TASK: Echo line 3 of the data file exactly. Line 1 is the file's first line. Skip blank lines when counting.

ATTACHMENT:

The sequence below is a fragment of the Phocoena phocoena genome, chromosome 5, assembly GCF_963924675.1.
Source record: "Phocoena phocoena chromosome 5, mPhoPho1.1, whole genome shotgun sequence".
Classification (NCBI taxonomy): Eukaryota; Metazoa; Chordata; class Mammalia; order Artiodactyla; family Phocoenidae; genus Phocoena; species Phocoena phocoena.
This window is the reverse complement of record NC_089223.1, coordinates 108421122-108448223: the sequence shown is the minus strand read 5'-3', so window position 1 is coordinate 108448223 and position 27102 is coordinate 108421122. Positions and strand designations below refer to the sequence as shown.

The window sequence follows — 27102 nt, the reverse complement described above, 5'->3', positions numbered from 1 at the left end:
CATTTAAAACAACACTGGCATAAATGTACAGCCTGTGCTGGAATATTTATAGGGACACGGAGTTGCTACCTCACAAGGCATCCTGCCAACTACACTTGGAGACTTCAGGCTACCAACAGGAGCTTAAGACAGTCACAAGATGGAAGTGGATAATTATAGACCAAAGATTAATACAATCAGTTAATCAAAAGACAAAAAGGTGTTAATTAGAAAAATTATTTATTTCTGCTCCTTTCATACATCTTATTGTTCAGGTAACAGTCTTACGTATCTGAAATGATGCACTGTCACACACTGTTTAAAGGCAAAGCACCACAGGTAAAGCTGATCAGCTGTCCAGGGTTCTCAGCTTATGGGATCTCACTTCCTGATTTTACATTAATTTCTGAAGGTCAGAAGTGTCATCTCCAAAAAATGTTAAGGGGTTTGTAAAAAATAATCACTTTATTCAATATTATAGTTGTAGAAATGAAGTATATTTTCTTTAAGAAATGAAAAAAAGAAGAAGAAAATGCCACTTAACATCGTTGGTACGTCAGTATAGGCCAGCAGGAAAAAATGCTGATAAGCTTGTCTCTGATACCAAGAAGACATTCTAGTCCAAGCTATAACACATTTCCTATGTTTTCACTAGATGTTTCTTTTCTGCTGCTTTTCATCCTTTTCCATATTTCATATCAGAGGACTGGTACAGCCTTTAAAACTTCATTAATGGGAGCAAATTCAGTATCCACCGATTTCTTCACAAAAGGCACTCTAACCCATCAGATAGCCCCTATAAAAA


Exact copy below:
Classification (NCBI taxonomy): Eukaryota; Metazoa; Chordata; class Mammalia; order Artiodactyla; family Phocoenidae; genus Phocoena; species Phocoena phocoena.